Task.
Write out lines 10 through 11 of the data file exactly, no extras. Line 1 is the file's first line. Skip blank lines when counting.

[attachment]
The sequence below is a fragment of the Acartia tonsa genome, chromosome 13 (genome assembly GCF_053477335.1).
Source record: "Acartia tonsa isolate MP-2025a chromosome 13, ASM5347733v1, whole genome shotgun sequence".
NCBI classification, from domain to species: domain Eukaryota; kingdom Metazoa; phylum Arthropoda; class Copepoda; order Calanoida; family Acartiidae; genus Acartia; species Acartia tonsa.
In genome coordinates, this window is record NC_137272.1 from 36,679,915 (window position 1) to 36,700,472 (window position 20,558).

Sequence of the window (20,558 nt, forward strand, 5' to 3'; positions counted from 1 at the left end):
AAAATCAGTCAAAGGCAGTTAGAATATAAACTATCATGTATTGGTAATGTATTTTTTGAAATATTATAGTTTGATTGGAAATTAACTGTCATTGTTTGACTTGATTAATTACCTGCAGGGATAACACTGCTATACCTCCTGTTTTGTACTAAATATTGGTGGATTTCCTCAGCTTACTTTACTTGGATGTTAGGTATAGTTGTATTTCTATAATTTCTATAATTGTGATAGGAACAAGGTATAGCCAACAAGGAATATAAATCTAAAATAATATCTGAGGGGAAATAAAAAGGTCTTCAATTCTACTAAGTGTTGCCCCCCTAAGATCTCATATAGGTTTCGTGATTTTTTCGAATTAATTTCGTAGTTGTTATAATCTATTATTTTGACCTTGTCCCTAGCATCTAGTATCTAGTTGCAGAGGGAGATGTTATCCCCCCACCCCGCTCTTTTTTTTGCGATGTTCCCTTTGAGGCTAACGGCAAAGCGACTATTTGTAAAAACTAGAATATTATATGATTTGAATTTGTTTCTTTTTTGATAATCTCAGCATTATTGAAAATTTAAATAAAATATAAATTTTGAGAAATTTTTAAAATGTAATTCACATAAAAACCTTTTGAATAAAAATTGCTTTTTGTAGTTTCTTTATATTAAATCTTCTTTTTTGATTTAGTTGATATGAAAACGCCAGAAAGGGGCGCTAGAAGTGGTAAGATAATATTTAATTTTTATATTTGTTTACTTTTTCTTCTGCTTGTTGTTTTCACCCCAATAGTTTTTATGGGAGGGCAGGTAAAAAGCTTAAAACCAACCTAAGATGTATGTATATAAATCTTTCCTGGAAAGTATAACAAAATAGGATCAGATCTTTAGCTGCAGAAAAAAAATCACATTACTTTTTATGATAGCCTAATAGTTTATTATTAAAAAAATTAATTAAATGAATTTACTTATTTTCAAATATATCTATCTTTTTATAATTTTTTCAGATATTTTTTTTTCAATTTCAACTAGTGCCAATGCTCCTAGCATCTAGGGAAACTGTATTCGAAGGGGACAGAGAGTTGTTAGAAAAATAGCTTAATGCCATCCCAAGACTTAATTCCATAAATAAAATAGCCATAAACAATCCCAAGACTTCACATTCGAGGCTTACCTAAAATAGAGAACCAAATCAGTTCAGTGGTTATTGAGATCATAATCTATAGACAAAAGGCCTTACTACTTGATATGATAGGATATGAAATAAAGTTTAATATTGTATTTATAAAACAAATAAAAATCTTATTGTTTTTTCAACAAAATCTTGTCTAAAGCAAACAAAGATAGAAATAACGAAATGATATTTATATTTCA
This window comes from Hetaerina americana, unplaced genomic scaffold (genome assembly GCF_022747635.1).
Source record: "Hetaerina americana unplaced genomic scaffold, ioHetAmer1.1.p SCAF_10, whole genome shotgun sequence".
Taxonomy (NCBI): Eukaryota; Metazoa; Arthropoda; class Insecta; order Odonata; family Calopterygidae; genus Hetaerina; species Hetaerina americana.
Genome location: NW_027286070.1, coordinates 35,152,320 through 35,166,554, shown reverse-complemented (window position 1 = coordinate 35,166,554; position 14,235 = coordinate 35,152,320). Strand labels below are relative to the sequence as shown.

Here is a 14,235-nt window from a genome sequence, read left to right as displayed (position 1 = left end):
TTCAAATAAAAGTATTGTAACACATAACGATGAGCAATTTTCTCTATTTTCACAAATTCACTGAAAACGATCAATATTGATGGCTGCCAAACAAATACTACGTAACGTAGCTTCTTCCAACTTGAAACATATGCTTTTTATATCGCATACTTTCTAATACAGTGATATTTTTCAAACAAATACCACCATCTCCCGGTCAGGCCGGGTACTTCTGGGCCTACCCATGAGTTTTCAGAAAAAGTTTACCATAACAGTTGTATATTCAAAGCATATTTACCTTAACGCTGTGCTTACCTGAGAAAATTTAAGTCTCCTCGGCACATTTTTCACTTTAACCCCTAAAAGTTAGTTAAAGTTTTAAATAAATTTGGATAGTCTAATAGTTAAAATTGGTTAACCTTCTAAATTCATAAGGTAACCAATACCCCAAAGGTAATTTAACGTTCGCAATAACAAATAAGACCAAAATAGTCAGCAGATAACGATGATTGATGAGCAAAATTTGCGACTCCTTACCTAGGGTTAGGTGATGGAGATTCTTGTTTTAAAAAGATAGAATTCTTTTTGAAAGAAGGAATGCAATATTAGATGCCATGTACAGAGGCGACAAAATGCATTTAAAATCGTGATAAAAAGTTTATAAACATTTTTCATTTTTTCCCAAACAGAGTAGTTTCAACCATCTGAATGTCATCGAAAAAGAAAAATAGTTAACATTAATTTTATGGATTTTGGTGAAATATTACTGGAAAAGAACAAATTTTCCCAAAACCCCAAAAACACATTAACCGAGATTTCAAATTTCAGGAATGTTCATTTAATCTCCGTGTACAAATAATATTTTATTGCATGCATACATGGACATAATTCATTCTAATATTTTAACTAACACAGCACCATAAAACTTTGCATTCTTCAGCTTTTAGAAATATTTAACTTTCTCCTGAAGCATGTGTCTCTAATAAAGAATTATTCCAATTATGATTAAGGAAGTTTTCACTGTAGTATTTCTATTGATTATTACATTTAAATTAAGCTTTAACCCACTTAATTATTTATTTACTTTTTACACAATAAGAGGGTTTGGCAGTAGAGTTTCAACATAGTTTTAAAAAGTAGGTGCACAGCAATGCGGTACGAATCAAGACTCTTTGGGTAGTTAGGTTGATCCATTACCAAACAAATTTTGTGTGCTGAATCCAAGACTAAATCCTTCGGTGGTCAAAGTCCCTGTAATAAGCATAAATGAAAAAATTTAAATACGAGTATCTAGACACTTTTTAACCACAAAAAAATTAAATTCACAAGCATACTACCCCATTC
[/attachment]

Genome location: NW_027286070.1, coordinates 35,152,320 through 35,166,554, shown reverse-complemented (window position 1 = coordinate 35,166,554; position 14,235 = coordinate 35,152,320). Strand labels below are relative to the sequence as shown.

Here is a 14,235-nt window from a genome sequence, read left to right as displayed (position 1 = left end):